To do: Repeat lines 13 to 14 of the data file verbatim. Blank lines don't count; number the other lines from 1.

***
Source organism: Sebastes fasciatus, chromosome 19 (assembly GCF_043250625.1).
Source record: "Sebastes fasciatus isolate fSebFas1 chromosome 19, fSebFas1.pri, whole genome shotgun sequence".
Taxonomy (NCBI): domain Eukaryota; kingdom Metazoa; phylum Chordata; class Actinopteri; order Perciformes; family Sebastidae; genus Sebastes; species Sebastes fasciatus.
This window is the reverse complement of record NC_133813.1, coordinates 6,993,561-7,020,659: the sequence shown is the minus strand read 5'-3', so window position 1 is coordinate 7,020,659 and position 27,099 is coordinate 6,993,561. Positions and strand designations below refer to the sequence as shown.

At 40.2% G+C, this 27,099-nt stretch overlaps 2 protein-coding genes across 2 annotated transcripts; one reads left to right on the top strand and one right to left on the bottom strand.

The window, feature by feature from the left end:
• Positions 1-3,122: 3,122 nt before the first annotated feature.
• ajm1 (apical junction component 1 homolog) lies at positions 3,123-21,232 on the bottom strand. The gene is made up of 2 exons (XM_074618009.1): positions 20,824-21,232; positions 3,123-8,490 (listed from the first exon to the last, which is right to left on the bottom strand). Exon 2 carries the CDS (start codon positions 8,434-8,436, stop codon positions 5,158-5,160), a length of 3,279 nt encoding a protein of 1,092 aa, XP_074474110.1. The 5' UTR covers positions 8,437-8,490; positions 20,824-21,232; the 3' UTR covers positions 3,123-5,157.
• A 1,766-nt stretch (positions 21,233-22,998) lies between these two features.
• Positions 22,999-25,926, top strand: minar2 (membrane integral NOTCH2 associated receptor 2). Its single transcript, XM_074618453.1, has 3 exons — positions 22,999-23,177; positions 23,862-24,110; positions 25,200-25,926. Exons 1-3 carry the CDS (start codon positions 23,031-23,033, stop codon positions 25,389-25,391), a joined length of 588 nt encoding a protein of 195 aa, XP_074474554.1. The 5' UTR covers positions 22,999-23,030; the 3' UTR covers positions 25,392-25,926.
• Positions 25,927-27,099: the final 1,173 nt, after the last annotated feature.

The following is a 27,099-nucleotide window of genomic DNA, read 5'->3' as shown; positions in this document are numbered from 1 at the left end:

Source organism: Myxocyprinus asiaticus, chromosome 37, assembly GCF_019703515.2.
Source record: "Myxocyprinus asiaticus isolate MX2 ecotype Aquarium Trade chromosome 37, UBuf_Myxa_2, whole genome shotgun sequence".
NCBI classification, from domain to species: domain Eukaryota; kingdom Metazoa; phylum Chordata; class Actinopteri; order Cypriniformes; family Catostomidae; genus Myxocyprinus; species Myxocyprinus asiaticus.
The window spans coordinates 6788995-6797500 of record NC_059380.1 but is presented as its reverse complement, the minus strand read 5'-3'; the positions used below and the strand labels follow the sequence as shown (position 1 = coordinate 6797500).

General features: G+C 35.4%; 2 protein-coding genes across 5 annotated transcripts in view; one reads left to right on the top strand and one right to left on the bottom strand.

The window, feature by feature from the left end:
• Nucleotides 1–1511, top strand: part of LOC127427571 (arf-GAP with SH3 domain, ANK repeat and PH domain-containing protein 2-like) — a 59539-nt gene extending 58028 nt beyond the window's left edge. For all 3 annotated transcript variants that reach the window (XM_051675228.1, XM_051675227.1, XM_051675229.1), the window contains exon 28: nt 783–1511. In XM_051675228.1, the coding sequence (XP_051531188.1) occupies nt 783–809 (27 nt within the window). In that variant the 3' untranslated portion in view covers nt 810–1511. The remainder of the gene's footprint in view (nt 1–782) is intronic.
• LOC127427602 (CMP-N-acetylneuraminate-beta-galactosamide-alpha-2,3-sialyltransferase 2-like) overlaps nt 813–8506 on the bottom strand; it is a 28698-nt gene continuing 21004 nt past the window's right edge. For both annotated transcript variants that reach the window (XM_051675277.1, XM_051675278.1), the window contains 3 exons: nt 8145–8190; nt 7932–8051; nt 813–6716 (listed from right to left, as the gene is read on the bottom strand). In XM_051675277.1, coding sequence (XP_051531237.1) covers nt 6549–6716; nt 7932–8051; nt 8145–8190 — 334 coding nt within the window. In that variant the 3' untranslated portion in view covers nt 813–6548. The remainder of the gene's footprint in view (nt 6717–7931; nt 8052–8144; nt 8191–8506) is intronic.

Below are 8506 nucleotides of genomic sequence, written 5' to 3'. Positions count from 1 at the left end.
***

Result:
Source organism: Myxocyprinus asiaticus, chromosome 37, assembly GCF_019703515.2.
Source record: "Myxocyprinus asiaticus isolate MX2 ecotype Aquarium Trade chromosome 37, UBuf_Myxa_2, whole genome shotgun sequence".